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Friday, the Thirteenth   By: (1857-1925)

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[Illustration: "I saw there something missing from her great blue eyes. I looked; gasped"]

Friday, the Thirteenth

A Novel by

Thomas W. Lawson

Frontispiece in colour by Sigismond de Ivanowski

1907

Copyright, 1906, 1907. Copyright, 1907. Published, February, 1907

To Her

I Dedicate This Book

All That Is Good In This Little Waif, Which Is Very Dear To Me, I Know A Just God Will Place To Her Credit. All That Is Mean And Low And Human Could Never Have Been Birthed Had She Been Nigh To Guide An Ever Wayward Pen.

The Author.

The Nest, Dreamwold, August, 1906.

Friday, the Thirteenth

Chapter I.

"Friday, the 13th; I thought as much. If Bob has started, there will be hell, but I will see what I can do."

The sound of my voice, as I dropped the receiver, seemed to part the mists of five years and usher me into the world of Then as though it had never passed on.

I had been sitting in my office, letting the tape slide through my fingers while its every yard spelled "panic" in a constantly rising voice, when they told me that Brownley on the floor of the Exchange wanted me at the 'phone, and "quick." Brownley was our junior partner and floor man. He talked with a rush. Stock Exchange floor men in panics never let their speech hobble.

"Mr. Randolph, it's sizzling over here, and it's getting hotter every second. It's Bob that is evident to all. If he keeps up this pace for twenty minutes longer, the sulphur will overflow 'the Street' and get into the banks and into the country, and no man can tell how much territory will be burned over by to morrow. The boys have begged me to ask you to throw yourself into the breach and stay him. They agree you are the only hope now."

"Are you sure, Fred, that this is Bob's work?" I asked. "Have you seen him?"

"Yes, I have just come from his office, and glad I was to get out. He's on the war path, Mr. Randolph uglier than I ever saw him. The last time he broke loose was child's play to his mood to day. Mother sent me word this morning that she saw last night the spell was coming. He had been up to see her and sisters, and mother thought from his tone he was about to disappear again. When she told me of his mood, and I remembered the day, I was afraid he might seek his vent here. Also I heard of his being about town till long after midnight. The minute I opened his office door this morning he flew at me like a panther. I told him I had only dropped in on my rounds for an order, as they were running off right smart, and I didn't know but he might like to pick up some bargains. 'Bargains!' he roared, 'don't you know the day? Don't you know it is Friday, the 13th? Go back to that hell pit and sell, sell, sell.' 'Sell what and how much?' I asked. 'Anything, everything. Give the thieves every share they will take, and when they won't take any more, ram as much again down their crops until they spit up all they have been buying for the last three months!' Going out I met Jim Holliday and Frank Swan rushing in. They are evidently executing Bob's orders, and have been pouring Anti People's out for an hour. They will be on the floor again in a few minutes, so I thought it safer to call you before I started to sell. Mr. Randolph, they cannot take much more of anything in here, and if I begin to throw stocks over, it will bring the gavel inside of ten minutes; and that will be to announce a dozen failures. It's yet twenty minutes to one and God only knows what will happen before three. It's up to you, Mr. Randolph, to do something, and unless I am on a bad slant, you haven't many minutes to lose."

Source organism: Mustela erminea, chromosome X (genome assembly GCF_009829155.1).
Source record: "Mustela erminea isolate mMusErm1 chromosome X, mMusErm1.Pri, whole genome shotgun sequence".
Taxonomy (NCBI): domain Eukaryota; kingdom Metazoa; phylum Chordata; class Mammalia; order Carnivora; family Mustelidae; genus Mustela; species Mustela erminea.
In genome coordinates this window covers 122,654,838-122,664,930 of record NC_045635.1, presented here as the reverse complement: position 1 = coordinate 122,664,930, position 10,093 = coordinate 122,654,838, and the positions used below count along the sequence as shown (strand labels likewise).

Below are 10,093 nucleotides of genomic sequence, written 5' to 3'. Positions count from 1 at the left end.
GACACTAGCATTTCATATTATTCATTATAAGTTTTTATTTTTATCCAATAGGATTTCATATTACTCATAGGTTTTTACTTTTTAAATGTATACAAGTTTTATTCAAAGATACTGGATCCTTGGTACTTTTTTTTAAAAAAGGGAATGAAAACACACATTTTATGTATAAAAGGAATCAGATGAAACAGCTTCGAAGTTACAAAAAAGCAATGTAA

It was then I dropped the receiver with "I thought as much!" As I had been fingering the tape, watching five and ten millions crumbling from price values every few minutes, I was sure this was the work of Bob Brownley. No one else in Wall Street had the power, the nerve, and the devilish cruelty to rip things as they had been ripped during the last twenty minutes. The night before I had passed Bob in the theatre lobby... Continue reading book >>




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